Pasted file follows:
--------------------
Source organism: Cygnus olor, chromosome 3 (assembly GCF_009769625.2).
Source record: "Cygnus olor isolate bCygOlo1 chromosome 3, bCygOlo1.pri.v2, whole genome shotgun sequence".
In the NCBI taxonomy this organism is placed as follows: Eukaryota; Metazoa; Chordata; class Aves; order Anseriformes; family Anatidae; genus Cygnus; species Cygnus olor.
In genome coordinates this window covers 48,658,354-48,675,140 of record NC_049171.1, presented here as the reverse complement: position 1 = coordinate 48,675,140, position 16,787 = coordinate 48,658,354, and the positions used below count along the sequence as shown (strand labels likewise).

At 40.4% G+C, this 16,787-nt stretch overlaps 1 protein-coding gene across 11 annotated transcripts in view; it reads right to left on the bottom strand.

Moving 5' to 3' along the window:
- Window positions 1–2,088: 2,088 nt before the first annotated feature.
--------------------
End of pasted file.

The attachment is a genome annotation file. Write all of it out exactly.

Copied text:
Source organism: Cygnus olor, chromosome 3 (assembly GCF_009769625.2).
Source record: "Cygnus olor isolate bCygOlo1 chromosome 3, bCygOlo1.pri.v2, whole genome shotgun sequence".
In the NCBI taxonomy this organism is placed as follows: Eukaryota; Metazoa; Chordata; class Aves; order Anseriformes; family Anatidae; genus Cygnus; species Cygnus olor.
In genome coordinates this window covers 48,658,354-48,675,140 of record NC_049171.1, presented here as the reverse complement: position 1 = coordinate 48,675,140, position 16,787 = coordinate 48,658,354, and the positions used below count along the sequence as shown (strand labels likewise).

At 40.4% G+C, this 16,787-nt stretch overlaps 1 protein-coding gene across 11 annotated transcripts in view; it reads right to left on the bottom strand.

Moving 5' to 3' along the window:
- Window positions 1–2,088: 2,088 nt before the first annotated feature.